8. It's really hard to talk about intrinsic value because in every discussion I've seen it descends into semantics, and that notwithstanding the fact that there is a substantive issue to discuss and goodwill on both sides. Allow me to sidestep some of your points and try to bring clarity with an example. Starting off from your paragraph above: They do that, yes. I remember when some troll was inserting links to kiddie-porn to try to get downloading of the blockchain banned in countries where the link would be illegal to disseminate. I mentioned insertion of quaint messages just to make the point that non-monetary use was here, now, and paid for, but this is nothing compared to what's coming. Jamie Dimon et al. used to wail "Blockchain, not bitcoin". They could see the value of little packets of data on a public immutable blockchain, but did not want to be associated with vile drug dealers. They probably didn't understand that for a blockchain, a valuable token is an inherent part of the mechanism involved, but they were right about the fantastic value of those data packets. Here is an HPC-centric, totally synthetic example to illustrate the possibilities. Forgive any loose ends, it's just to show the general idea. You want to buy a house, and be secure in the possession of the title. To that end, you pay a large chunk of cash as fees to conveyancer, solicitor, land registry and bank. You are buying something intangible, trust. You trust the solicitor because he is registered, the land registry because it has a royal charter, or whatever. Once they agree the house is yours, it's yours. Bitcoin is a method for creating trust with a distributed trustless system. The bitcoin version could go like this. Seller A agrees to transfer title to Buyer B. They write a contract which says "A transfers title of the property situate at 39 Cormorant Rise blah blah blah". They make a hash of the contract. Seller A transmits a transaction where the input is a nominal sum he signs for and the output is locked by the public key of buyer B, and which also contains the hash. If there is ever any question of ownership, B brings out the contract, shows it has the right hash, that A signed the input and that he can sign a message using his public key. I would argue that this has the same value as the traditional mechanism, so you should be willing to pay a similar sum as a transaction fee. In the UK, people might say "why bother, I'm perfectly happy with the land registry", but imagine you lived somewhere (San Salvador??) where your title could evaporate because someone paid a backhander to a corrupt official. In that case, not having to trust your local institutions would be very valuable. There are many, many other potential uses for those little packets. One of the first was shippers tracking shipments through global transit centres. There are proposals for voting systems. Several players are looking into global ID verification. There will be more that we've not thought of yet. If you think transaction fees are high now, just wait until all these uses are competing for the limited space and transaction rate of bitcoin. It will be vital to move as much as possible onto second layer solutions. Those fees for little packets of data represent a valuation of the system which is independent of any arbitrary value for bitcoin existing in the minds of speculators or savers. That's why, however we decide to define "intrinsic", I would still disagree with the view that I understand you to have of a bitcoin value which is just the result of investor psychology. Bitcoin is more than gold2.0, fashionable though that view might be just now.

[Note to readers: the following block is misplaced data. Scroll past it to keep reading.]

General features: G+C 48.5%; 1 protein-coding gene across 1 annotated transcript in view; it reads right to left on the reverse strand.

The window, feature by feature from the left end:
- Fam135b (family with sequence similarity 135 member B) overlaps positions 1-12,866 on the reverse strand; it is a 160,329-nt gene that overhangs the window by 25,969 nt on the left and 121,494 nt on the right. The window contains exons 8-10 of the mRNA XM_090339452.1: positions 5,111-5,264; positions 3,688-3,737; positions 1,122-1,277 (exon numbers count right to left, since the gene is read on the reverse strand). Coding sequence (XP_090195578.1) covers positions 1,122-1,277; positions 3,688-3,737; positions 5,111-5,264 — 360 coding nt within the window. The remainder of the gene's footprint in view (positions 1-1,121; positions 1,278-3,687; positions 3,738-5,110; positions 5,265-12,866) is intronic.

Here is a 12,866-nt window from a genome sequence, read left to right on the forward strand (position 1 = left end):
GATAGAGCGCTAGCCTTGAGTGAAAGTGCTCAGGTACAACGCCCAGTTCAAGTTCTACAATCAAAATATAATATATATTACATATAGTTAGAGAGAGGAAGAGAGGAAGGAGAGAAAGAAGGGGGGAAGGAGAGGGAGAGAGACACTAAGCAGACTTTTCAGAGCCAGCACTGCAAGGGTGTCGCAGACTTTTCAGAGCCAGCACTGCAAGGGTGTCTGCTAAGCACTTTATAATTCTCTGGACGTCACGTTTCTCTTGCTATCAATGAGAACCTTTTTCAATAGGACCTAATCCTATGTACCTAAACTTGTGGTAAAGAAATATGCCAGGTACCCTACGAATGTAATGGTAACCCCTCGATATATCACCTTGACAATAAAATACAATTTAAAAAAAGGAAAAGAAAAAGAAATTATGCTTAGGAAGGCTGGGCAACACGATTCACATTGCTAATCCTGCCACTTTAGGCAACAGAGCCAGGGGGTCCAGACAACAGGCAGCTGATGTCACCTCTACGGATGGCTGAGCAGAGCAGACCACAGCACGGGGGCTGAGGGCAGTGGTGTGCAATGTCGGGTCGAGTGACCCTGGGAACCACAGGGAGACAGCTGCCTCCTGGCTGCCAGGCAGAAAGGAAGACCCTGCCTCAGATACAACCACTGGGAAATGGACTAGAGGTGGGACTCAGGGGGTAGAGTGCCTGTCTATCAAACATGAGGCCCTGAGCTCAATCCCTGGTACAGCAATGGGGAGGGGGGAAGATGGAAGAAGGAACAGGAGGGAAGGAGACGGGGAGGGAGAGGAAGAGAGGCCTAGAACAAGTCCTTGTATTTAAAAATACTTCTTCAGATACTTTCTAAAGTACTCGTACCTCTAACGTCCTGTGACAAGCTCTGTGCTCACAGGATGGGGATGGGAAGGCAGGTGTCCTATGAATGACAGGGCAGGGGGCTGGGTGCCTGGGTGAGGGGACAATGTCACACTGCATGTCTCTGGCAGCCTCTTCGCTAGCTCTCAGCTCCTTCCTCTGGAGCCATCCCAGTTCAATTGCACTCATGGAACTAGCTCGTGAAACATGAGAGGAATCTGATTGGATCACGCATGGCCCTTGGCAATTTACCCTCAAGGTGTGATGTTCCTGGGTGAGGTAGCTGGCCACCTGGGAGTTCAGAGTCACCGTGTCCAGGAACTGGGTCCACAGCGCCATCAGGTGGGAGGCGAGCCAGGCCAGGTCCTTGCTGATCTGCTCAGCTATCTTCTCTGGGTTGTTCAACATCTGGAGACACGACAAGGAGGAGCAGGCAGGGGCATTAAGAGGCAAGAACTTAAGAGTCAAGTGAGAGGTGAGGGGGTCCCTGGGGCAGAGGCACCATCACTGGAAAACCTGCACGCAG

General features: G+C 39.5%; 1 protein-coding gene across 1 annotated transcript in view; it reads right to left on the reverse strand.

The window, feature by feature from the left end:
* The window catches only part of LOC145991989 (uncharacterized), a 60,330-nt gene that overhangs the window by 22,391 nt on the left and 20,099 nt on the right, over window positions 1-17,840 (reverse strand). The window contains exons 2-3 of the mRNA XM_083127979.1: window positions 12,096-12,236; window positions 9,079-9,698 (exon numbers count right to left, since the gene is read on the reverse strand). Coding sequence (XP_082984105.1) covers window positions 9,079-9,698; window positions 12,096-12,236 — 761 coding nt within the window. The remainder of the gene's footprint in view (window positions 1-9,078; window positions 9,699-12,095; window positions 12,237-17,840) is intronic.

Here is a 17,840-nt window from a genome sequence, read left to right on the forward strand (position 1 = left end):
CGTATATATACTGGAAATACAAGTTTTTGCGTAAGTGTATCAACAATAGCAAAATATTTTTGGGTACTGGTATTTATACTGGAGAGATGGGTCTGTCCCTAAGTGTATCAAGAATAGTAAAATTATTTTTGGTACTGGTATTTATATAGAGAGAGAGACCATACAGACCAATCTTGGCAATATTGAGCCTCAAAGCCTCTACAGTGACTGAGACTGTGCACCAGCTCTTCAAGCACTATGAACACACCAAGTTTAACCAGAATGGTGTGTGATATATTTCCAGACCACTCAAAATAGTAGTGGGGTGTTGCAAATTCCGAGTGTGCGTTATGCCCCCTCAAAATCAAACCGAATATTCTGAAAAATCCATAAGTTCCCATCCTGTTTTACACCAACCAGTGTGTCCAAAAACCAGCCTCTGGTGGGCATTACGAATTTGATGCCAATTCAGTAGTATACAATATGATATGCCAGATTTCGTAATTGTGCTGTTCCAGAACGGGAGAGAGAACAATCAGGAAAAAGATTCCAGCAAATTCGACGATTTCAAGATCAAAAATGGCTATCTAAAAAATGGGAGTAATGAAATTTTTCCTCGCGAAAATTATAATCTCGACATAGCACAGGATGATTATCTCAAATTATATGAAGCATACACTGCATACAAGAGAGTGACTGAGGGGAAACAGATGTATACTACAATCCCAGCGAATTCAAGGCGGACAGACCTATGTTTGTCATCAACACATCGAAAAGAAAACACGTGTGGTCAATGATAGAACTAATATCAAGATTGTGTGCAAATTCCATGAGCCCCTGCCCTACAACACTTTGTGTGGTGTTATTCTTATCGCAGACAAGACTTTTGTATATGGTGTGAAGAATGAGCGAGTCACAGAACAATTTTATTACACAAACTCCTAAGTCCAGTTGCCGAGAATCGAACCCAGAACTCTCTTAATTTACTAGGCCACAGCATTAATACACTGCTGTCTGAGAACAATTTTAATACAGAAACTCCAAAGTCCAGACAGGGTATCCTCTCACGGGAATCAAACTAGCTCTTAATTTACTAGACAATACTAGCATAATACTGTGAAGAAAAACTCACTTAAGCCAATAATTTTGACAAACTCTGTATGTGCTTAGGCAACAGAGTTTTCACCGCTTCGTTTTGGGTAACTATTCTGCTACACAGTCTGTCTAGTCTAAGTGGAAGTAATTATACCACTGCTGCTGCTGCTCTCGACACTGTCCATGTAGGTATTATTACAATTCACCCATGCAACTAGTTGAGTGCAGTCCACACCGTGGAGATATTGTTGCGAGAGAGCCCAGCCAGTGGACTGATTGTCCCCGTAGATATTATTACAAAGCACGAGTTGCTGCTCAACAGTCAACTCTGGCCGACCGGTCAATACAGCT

9. Non-speculative demand for bitcoin is already here, just you don't recognize it as such. IMO it will be the dominating factor in price in the future (though I realize most don't agree). When you pay a miner a transaction fee, you are paying for a tiny bit of space on an immutable, permanent, and secure database. You may use it to say that you paid Starbucks two dollars, or maybe to say "Chancellor on brink of second bailout...", but either way it's not speculative, you can't reuse or resell the space. You are also begging the question a little in the way you set your terminology. Speculative and utility don't have a hard boundary, and savings medium should be there somewhere in between. Take gold, where you say that 37% is jewelry and so not speculative. Indians buy gold jewelry both as a display of wealth, a store of value, and a thing of beauty. Only the buyer knows the weighting of each in their decision.
  10. I think it was "doomed", who was not by any means a salty noob. I'm sure it was a sincere opinion, but I note that it was also necessary for the use case of BCH. Not long after (Jan 2018) I topped up my mobile phone with lightning.
  11. There's a difference between required and desirable. Strictly speaking, only a few computers are required, otherwise the network could never have got started. More and more pile in so long as they can make a profit. Once all coins have been mined, the total profit available will be limited to what can be obtained from user fees. This change does not happen overnight, it's being phased in progressively. It's desirable to have a significant effort and cost expended by miners because that is what makes the network secure.
  12. Only in the short term. The miners are not charities, they have to make a profit. They are paid with a combination of the coinbase and transaction fees. The former halves every four years, so the system is transitioning from being paid via inflation to being paid by the users. Once the latter dominates, a transaction will only cost what the user feels it's worth. Regarding Musk and his type, I doubt from comments he's made that he understands bitcoin in any depth. I've met people like him who are detail merchants, but many more who just listen to their peers and judge which way the wind is blowing.